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For the Sake of Civil Argument

Talk about "criminalizing political differences" is again rife in the wake of the conviction of Scooter Libby. I very much wish it were not so, but the phrase is all too accurate. Prosecutors bring one set of charges and, when they don’t hold up, then actually prosecute . . . . Continue Reading »

Varieties of Religious Certitude

In a recent essay in the Times Literary Supplement , Steven Weinberg suggested that the reason the West has so far outstripped the Islamic world in scientific knowledge is "religious certitude." In the West, the decline of religion has freed science to move forward at an astonishing pace. . . . . Continue Reading »

Humanism and Health Care

I got a letter, a signed letter, from Senator Barack Obama the other day¯me and several million other Americans. He’s running for president, you see, and he wants my support in helping him change the political landscape. What concerns people, it seems, is not the "magnitude of our . . . . Continue Reading »

Harvey Cox’s Secular City

In the next few days (March 19), Harvard theologian Harvey Cox will be celebrating his seventy-eighth birthday. Since I’m pressing right behind him, this seemed like a good time to express my gratitude for many kindnesses of his so many years ago—for so many stimulating conversations and . . . . Continue Reading »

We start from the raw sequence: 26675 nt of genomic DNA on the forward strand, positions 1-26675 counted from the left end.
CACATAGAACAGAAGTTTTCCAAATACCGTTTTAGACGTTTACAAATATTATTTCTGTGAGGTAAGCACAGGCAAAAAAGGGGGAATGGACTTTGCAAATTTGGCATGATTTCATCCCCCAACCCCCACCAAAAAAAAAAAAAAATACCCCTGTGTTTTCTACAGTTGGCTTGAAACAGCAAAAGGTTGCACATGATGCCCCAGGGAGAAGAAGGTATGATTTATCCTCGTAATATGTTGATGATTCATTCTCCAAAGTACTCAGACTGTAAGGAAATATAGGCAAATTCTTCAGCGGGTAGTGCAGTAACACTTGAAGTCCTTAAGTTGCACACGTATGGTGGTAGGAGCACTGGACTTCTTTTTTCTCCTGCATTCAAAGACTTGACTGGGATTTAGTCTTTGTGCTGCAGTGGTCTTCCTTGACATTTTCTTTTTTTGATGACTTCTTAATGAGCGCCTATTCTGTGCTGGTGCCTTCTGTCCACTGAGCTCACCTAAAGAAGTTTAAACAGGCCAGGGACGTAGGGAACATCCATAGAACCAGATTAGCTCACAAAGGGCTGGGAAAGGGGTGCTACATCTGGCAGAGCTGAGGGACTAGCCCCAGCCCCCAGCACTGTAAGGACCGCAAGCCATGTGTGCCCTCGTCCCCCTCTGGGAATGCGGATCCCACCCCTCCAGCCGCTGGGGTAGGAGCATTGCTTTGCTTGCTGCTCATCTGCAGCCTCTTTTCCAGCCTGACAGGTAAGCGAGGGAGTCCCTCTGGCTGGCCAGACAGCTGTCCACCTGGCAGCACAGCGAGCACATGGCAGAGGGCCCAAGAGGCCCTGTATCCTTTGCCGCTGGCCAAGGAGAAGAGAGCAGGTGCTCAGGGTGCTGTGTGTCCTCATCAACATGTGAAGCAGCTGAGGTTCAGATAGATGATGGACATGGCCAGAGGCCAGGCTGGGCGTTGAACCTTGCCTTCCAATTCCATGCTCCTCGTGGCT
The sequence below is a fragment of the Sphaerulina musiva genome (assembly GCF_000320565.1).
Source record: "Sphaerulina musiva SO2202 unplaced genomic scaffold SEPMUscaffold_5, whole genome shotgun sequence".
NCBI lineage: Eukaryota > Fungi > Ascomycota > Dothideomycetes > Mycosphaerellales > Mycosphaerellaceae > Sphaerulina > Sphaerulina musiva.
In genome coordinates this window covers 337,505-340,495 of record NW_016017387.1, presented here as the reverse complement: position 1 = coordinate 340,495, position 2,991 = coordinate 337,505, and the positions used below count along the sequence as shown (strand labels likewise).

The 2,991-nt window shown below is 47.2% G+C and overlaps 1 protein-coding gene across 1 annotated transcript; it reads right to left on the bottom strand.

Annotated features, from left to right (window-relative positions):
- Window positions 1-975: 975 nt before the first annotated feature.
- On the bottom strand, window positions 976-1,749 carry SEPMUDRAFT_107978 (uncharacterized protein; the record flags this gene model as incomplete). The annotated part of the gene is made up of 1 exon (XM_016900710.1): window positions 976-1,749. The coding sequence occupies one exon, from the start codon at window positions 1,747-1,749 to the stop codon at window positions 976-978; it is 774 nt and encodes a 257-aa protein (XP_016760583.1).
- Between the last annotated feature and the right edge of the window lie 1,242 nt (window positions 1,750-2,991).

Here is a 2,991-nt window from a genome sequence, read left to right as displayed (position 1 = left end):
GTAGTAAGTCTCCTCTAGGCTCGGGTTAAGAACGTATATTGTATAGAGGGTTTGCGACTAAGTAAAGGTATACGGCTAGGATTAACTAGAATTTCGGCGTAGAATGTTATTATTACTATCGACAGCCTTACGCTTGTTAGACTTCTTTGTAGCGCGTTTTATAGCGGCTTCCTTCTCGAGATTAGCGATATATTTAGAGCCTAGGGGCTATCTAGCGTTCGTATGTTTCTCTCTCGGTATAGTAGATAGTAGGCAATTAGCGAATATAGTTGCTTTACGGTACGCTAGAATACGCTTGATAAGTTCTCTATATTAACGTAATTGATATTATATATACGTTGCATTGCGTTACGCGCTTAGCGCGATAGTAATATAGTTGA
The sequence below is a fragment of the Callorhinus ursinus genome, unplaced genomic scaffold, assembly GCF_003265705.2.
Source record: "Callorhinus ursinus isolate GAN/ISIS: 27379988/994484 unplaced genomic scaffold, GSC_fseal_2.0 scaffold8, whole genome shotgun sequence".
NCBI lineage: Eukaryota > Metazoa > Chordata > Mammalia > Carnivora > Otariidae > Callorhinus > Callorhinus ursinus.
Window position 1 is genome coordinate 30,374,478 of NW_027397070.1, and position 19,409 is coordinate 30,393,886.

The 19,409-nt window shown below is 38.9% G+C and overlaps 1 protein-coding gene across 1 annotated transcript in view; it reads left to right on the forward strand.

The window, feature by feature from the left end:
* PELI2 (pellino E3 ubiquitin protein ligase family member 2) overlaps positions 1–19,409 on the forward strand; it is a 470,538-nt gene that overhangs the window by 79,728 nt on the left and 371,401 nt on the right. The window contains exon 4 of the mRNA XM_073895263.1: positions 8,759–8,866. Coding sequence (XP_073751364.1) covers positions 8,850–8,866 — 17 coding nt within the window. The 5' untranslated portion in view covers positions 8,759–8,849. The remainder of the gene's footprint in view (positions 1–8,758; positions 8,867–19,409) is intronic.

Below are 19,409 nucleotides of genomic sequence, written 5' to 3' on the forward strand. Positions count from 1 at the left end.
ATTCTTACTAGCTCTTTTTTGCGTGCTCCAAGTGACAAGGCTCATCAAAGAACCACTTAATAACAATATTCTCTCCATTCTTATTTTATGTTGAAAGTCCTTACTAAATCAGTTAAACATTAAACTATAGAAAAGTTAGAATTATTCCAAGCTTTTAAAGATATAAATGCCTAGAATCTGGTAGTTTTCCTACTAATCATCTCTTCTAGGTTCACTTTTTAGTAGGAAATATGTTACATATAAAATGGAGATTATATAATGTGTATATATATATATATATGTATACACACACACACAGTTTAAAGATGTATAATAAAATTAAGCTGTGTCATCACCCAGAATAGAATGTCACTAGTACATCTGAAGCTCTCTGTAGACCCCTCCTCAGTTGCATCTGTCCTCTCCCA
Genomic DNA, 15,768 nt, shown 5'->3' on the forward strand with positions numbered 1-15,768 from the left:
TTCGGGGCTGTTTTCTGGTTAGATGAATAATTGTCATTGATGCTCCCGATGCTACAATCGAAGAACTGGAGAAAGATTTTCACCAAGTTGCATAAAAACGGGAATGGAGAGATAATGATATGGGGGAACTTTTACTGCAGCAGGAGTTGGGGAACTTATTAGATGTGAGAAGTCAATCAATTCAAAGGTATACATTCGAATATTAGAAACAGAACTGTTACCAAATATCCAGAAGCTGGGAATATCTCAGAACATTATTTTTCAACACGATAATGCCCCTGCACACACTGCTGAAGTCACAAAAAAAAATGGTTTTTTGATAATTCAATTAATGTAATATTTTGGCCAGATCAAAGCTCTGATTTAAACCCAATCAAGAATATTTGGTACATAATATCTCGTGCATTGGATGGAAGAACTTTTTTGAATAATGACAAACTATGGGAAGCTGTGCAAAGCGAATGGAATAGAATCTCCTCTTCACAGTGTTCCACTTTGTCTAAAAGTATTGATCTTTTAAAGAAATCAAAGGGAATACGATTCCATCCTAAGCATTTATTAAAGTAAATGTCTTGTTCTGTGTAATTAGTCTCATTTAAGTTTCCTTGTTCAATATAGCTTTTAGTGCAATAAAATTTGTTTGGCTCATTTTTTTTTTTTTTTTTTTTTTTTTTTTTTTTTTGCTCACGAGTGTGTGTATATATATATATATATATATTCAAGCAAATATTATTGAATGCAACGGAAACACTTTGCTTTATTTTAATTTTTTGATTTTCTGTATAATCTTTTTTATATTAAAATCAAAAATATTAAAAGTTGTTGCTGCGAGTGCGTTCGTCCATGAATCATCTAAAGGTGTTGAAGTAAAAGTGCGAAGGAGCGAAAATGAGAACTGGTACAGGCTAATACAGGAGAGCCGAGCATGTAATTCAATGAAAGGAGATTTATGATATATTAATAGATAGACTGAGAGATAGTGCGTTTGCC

A River Runs Through It

David Brooks once offered an explanation for an editorial job he held¯one of those jobs where you arrive in the morning to find twenty faxes, fifty phone messages, and a hundred emails already waiting for you. It was, he said, like camping beside a raging river. Every morning you pack up your . . . . Continue Reading »

William & Mary’s Chapel at a Crossroad

In October of 2006, William & Mary’s new college president, Gene R. Nichol, ordered the altar cross removed from the university’s colonial-era Wren Chapel. His goal was to make the chapel "less of a faith-specific space, and to make it more welcoming to . . . visitors of all . . . . Continue Reading »

The Closing of the American Mind Revisited

The most recent number of The Intercollegiate Review, published by the Intercollegiate Studies Institute, features a symposium marking the twentieth anniversary of the publication of Allan Bloom’s The Closing of the American Mind. Has it really been that long?Bloom’s book was a real sensation . . . . Continue Reading »



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